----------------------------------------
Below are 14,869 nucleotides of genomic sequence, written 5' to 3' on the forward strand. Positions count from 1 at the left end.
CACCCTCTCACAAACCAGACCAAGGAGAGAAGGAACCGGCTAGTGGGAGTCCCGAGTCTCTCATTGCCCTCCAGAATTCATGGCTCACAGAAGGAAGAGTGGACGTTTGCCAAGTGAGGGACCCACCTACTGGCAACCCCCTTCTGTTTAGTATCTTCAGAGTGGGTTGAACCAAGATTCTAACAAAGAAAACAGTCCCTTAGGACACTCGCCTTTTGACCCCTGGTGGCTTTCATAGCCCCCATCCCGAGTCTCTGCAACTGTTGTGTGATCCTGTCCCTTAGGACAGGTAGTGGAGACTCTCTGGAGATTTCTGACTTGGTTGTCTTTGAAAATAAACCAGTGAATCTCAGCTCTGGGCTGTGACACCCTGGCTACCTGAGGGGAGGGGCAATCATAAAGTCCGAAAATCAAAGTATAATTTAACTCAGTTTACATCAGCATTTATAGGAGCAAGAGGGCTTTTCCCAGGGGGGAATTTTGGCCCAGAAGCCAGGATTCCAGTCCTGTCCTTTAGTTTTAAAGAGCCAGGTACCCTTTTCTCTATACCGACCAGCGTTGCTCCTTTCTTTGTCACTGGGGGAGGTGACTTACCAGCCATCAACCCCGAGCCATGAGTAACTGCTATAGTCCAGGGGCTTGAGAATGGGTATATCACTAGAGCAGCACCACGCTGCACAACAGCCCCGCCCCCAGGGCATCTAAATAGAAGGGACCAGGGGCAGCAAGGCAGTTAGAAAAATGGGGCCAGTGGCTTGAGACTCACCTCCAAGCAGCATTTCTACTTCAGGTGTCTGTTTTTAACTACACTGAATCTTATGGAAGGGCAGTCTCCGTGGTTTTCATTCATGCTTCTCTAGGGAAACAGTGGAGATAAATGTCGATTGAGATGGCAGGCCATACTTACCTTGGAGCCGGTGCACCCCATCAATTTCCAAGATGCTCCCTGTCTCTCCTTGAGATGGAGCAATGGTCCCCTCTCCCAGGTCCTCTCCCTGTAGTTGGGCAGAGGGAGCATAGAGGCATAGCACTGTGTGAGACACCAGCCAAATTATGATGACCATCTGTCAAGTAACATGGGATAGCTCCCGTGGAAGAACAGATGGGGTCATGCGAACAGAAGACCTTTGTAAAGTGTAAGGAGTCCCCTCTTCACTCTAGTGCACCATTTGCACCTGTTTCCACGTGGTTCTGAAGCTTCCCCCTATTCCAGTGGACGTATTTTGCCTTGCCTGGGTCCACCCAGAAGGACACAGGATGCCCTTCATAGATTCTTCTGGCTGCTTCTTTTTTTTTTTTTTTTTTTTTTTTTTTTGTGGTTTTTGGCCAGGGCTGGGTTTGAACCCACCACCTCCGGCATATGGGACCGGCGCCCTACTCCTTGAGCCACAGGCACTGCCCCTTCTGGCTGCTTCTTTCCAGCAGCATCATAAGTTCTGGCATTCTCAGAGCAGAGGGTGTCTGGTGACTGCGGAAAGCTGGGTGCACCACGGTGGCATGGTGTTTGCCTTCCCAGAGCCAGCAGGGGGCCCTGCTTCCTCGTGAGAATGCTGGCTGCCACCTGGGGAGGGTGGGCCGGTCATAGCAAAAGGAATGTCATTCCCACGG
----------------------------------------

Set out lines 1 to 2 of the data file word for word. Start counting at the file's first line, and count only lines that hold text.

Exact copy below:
Below are 14,869 nucleotides of genomic sequence, written 5' to 3' on the forward strand. Positions count from 1 at the left end.
CACCCTCTCACAAACCAGACCAAGGAGAGAAGGAACCGGCTAGTGGGAGTCCCGAGTCTCTCATTGCCCTCCAGAATTCATGGCTCACAGAAGGAAGAGTGGACGTTTGCCAAGTGAGGGACCCACCTACTGGCAACCCCCTTCTGTTTAGTATCTTCAGAGTGGGTTGAACCAAGATTCTAACAAAGAAAACAGTCCCTTAGGACACTCGCCTTTTGACCCCTGGTGGCTTTCATAGCCCCCATCCCGAGTCTCTGCAACTGTTGTGTGATCCTGTCCCTTAGGACAGGTAGTGGAGACTCTCTGGAGATTTCTGACTTGGTTGTCTTTGAAAATAAACCAGTGAATCTCAGCTCTGGGCTGTGACACCCTGGCTACCTGAGGGGAGGGGCAATCATAAAGTCCGAAAATCAAAGTATAATTTAACTCAGTTTACATCAGCATTTATAGGAGCAAGAGGGCTTTTCCCAGGGGGGAATTTTGGCCCAGAAGCCAGGATTCCAGTCCTGTCCTTTAGTTTTAAAGAGCCAGGTACCCTTTTCTCTATACCGACCAGCGTTGCTCCTTTCTTTGTCACTGGGGGAGGTGACTTACCAGCCATCAACCCCGAGCCATGAGTAACTGCTATAGTCCAGGGGCTTGAGAATGGGTATATCACTAGAGCAGCACCACGCTGCACAACAGCCCCGCCCCCAGGGCATCTAAATAGAAGGGACCAGGGGCAGCAAGGCAGTTAGAAAAATGGGGCCAGTGGCTTGAGACTCACCTCCAAGCAGCATTTCTACTTCAGGTGTCTGTTTTTAACTACACTGAATCTTATGGAAGGGCAGTCTCCGTGGTTTTCATTCATGCTTCTCTAGGGAAACAGTGGAGATAAATGTCGATTGAGATGGCAGGCCATACTTACCTTGGAGCCGGTGCACCCCATCAATTTCCAAGATGCTCCCTGTCTCTCCTTGAGATGGAGCAATGGTCCCCTCTCCCAGGTCCTCTCCCTGTAGTTGGGCAGAGGGAGCATAGAGGCATAGCACTGTGTGAGACACCAGCCAAATTATGATGACCATCTGTCAAGTAACATGGGATAGCTCCCGTGGAAGAACAGATGGGGTCATGCGAACAGAAGACCTTTGTAAAGTGTAAGGAGTCCCCTCTTCACTCTAGTGCACCATTTGCACCTGTTTCCACGTGGTTCTGAAGCTTCCCCCTATTCCAGTGGACGTATTTTGCCTTGCCTGGGTCCACCCAGAAGGACACAGGATGCCCTTCATAGATTCTTCTGGCTGCTTCTTTTTTTTTTTTTTTTTTTTTTTTTTTTGTGGTTTTTGGCCAGGGCTGGGTTTGAACCCACCACCTCCGGCATATGGGACCGGCGCCCTACTCCTTGAGCCACAGGCACTGCCCCTTCTGGCTGCTTCTTTCCAGCAGCATCATAAGTTCTGGCATTCTCAGAGCAGAGGGTGTCTGGTGACTGCGGAAAGCTGGGTGCACCACGGTGGCATGGTGTTTGCCTTCCCAGAGCCAGCAGGGGGCCCTGCTTCCTCGTGAGAATGCTGGCTGCCACCTGGGGAGGGTGGGCCGGTCATAGCAAAAGGAATGTCATTCCCACGG